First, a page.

Racing Against Max
It was early spring of my sixth grade year. Water puddles covered the lower end of the playground, and temperatures were cold enough that the water froze over at night. We still wore our winter coats to school, and some of us wore galoshes. Those black rubber overshoes were ugly beyond words, but they fastened tightly to mid-calf, protecting us from snow and rain. When spring began to show, however, we wouldn't bother to connect the metal fasteners, letting the pleated fabric flop open and the fasteners jingle as we walked and ran at recess. We thought the boots looked better this way.
The upper elementary grades in my school had just begun practicing for the annual track meet in May. We competed against our respective grades from the only other grade school in the small Iowa town where I grew up. We'd already run a series of races in physical education class to determine who were the fastest girl and boy runners in each grade. Later the best runners would be selected to compete in the 50 and 100-yard dashes and to be part of the relay teams. The fever of competition burned in those who were among the best. In a recent trial, I had proved myself to be the fastest sixth-grade girl.
My counterpart was a boy named Max. Having been held back several times during the course of his grade school career, Max was a good two years older than the other sixth graders. He was also bigger and perhaps more cunning than any other child on the playground. Max knew a far less comfortable family life than most of us enjoyed. His unfortunate school record and home life had made him an outsider. The girls were all a little afraid of him. Now Max had achieved the fortunate distinction of being the fastest sixth grade boy.
But Max yearned for more acclaim. At morning recess, he challenged me to a race. He said the race would decide who was the fastest sixth grader. I agreed without realizing the advantage of age and strength that Max had over me. The sky was overcast and threatened rain that day. I was more interested in huddling in conversation with my girlfriends.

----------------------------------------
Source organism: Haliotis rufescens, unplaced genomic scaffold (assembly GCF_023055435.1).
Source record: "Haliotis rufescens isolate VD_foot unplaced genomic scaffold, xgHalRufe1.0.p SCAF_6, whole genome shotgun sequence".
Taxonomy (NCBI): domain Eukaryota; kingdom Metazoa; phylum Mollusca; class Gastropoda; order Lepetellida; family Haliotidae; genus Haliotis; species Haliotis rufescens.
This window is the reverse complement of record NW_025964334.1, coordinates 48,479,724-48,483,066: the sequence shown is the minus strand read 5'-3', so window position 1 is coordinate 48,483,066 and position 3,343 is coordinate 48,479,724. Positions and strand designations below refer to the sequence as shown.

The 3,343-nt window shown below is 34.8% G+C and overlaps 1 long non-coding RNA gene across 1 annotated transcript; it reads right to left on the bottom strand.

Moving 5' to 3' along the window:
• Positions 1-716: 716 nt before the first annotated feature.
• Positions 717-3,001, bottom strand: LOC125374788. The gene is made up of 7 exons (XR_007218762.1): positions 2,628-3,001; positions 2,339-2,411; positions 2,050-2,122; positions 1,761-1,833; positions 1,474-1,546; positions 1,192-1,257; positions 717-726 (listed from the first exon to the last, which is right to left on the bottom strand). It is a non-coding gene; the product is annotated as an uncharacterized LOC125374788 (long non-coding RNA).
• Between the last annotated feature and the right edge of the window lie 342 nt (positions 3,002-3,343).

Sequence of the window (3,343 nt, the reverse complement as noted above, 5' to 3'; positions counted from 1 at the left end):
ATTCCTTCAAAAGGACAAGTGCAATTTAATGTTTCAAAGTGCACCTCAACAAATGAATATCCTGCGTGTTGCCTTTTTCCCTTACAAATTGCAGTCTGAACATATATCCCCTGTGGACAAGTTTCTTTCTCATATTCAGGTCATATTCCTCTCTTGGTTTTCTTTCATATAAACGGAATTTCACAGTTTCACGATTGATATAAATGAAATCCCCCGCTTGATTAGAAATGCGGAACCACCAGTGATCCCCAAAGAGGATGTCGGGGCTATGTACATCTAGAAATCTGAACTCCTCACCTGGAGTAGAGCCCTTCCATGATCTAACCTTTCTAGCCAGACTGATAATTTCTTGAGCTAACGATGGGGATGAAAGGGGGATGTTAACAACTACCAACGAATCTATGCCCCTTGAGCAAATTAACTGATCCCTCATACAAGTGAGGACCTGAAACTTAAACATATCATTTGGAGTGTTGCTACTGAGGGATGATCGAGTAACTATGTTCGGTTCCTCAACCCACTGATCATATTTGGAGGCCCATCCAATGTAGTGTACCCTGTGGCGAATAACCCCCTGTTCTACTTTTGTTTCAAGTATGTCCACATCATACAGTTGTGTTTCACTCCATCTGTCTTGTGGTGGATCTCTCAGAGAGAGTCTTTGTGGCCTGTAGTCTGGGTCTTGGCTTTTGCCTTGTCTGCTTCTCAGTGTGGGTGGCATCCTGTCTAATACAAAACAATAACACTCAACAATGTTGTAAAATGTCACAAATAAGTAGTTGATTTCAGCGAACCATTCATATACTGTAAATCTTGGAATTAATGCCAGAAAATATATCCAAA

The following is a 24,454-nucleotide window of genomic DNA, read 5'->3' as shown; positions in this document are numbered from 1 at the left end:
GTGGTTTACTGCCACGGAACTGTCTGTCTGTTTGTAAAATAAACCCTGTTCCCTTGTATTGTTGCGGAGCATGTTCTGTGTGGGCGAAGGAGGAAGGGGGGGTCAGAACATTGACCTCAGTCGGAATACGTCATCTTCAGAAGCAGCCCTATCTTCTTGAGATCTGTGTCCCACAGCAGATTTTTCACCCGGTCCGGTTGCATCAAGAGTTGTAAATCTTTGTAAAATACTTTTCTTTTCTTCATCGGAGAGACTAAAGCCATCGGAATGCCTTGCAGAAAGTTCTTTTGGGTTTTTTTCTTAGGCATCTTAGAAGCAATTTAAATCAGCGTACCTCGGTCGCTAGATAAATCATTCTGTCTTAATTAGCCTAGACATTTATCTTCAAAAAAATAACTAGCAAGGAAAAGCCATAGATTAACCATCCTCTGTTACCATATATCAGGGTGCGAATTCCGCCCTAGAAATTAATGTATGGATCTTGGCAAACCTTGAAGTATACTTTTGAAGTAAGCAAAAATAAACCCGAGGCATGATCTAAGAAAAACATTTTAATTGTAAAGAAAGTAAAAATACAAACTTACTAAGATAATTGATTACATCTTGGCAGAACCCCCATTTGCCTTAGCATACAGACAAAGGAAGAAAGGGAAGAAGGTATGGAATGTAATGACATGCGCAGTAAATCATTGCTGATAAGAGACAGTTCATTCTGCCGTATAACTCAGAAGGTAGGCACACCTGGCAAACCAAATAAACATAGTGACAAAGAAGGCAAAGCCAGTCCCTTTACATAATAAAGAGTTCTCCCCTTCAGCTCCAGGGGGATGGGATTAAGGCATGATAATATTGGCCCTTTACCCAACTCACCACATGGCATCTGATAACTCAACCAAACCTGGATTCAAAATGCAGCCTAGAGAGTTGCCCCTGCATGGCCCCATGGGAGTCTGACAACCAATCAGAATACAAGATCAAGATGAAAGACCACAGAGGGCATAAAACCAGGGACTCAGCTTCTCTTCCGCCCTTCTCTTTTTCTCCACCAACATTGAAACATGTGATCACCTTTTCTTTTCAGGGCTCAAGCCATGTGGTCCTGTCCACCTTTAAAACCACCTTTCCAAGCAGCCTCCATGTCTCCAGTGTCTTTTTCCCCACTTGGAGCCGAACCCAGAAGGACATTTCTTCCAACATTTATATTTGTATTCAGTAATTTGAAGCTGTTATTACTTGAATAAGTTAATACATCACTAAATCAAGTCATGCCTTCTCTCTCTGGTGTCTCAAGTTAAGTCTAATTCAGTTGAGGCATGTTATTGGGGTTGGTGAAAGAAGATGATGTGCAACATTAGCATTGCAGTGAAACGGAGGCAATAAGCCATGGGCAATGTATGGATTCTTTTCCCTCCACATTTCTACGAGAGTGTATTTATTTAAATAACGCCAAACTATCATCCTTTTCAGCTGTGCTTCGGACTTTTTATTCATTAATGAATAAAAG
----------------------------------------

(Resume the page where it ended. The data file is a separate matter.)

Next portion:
Word had spread that an exciting race was about to be run, no doubt fueled by Max's certainty that he'd be the winner. Soon we were standing side by side at a designated line under the leafless branches of the only tree on the playground. Our classmates gathered along the course of the 50-yard distance we were about to run. Ever since I was a little girl I'd been good at short bursts of speed, a trait my mother told me we had in common. So I had my own kind of confidence as I began the race.
I remember the cold wind in my ears as I dashed forward, my mind focused on the thrill of running as fast as I could. Max might just as well have not been there for I gave no thought to him. Quickly the race was over, and I had won. The crowd broke up, we finished our recess time doing the usual things, and no one seemed to care much about the outcome of the race.
Max cared more than he probably should have. The next day he came up to me at recess and asked for another race. "I forgot to take off my galoshes. They kinda slowed me down," he explained, looking down at his unfastened overshoes. "I know I can run faster than you."
I was an innocent eleven-year-old who had lived a protected life and didn't know about the harsher world that Max had surely experienced. I did know that my race had been won fairly, so I didn't give him another chance. Only later did I understand that his galoshes had evened the odds between us.
©Margaret Cullison for SeniorWomenWeb